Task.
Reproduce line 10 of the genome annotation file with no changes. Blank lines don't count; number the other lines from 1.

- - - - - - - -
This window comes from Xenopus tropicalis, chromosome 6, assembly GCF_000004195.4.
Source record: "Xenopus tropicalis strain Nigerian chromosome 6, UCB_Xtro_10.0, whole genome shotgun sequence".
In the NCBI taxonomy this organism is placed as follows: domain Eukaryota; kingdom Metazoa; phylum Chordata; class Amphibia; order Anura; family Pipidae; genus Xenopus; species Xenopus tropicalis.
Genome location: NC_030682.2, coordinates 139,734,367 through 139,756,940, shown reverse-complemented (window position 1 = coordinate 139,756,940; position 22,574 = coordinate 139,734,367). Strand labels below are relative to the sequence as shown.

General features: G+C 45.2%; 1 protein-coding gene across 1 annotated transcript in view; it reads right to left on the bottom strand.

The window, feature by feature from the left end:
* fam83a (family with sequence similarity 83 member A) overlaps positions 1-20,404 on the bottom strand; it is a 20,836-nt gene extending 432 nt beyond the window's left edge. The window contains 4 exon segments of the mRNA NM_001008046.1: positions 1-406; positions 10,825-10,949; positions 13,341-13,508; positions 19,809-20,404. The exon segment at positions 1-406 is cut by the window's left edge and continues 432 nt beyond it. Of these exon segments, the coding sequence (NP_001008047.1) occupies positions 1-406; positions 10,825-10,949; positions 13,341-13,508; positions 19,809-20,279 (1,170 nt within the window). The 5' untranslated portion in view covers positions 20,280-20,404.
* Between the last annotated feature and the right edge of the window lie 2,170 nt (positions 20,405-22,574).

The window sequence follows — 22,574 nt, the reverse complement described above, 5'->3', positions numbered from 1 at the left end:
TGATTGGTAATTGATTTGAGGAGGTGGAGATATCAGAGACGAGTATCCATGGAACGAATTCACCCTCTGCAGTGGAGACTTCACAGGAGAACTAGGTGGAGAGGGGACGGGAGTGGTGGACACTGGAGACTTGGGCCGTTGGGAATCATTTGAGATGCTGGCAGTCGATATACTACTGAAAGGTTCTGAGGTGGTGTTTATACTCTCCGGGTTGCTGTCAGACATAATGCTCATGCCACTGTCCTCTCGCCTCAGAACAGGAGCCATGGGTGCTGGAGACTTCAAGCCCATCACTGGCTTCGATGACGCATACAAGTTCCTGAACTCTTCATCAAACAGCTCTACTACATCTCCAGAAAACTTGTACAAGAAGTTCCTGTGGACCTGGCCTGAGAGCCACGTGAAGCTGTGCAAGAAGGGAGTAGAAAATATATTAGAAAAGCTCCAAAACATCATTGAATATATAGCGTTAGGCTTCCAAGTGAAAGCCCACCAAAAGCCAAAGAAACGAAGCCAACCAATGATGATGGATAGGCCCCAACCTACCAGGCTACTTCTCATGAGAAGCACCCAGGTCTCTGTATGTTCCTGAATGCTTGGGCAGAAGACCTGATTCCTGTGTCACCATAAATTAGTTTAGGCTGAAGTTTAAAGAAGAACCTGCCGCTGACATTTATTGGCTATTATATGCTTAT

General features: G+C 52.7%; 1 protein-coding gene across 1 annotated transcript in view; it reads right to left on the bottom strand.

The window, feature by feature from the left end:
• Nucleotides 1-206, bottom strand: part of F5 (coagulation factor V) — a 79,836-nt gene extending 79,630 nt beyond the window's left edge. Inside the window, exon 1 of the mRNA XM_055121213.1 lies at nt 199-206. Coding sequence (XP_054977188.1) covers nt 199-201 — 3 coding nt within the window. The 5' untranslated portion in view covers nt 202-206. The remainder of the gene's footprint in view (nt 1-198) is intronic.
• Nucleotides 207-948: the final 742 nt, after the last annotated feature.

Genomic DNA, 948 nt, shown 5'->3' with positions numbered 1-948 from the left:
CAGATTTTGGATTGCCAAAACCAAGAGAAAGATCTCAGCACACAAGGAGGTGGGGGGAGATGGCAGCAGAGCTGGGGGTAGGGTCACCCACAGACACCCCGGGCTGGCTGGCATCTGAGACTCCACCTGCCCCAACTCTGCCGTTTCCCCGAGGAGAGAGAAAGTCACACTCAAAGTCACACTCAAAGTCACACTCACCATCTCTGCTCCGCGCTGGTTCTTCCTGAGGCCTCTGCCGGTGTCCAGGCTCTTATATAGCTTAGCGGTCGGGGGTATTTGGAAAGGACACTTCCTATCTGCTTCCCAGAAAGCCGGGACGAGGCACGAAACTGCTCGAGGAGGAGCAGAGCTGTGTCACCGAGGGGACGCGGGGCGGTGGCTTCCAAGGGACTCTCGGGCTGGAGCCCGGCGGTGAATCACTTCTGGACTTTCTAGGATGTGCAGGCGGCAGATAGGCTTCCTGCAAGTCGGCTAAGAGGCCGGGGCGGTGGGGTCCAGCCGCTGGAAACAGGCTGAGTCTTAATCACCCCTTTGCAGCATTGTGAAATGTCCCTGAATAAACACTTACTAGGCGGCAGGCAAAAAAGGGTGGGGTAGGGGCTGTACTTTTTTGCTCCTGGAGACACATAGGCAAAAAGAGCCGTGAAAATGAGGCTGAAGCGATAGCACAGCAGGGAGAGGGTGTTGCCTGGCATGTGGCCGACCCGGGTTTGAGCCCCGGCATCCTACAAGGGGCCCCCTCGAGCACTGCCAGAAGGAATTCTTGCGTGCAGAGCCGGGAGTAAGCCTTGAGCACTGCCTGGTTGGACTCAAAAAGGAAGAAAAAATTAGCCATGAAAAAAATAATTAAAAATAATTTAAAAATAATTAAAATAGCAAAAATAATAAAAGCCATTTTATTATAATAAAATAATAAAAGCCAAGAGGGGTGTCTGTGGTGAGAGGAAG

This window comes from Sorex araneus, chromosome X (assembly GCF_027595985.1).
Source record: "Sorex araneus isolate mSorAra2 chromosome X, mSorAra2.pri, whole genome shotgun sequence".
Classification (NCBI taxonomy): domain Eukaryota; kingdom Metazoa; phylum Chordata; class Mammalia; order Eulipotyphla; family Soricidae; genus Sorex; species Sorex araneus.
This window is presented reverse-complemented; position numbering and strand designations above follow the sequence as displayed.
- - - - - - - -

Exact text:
TGATTGGTAATTGATTTGAGGAGGTGGAGATATCAGAGACGAGTATCCATGGAACGAATTCACCCTCTGCAGTGGAGACTTCACAGGAGAACTAGGTGGAGAGGGGACGGGAGTGGTGGACACTGGAGACTTGGGCCGTTGGGAATCATTTGAGATGCTGGCAGTCGATATACTACTGAAAGGTTCTGAGGTGGTGTTTATACTCTCCGGGTTGCTGTCAGACATAATGCTCATGCCACTGTCCTCTCGCCTCAGAACAGGAGCCATGGGTGCTGGAGACTTCAAGCCCATCACTGGCTTCGATGACGCATACAAGTTCCTGAACTCTTCATCAAACAGCTCTACTACATCTCCAGAAAACTTGTACAAGAAGTTCCTGTGGACCTGGCCTGAGAGCCACGTGAAGCTGTGCAAGAAGGGAGTAGAAAATATATTAGAAAAGCTCCAAAACATCATTGAATATATAGCGTTAGGCTTCCAAGTGAAAGCCCACCAAAAGCCAAAGAAACGAAGCCAACCAATGATGATGGATAGGCCCCAACCTACCAGGCTACTTCTCATGAGAAGCACCCAGGTCTCTGTATGTTCCTGAATGCTTGGGCAGAAGACCTGATTCCTGTGTCACCATAAATTAGTTTAGGCTGAAGTTTAAAGAAGAACCTGCCGCTGACATTTATTGGCTATTATATGCTTAT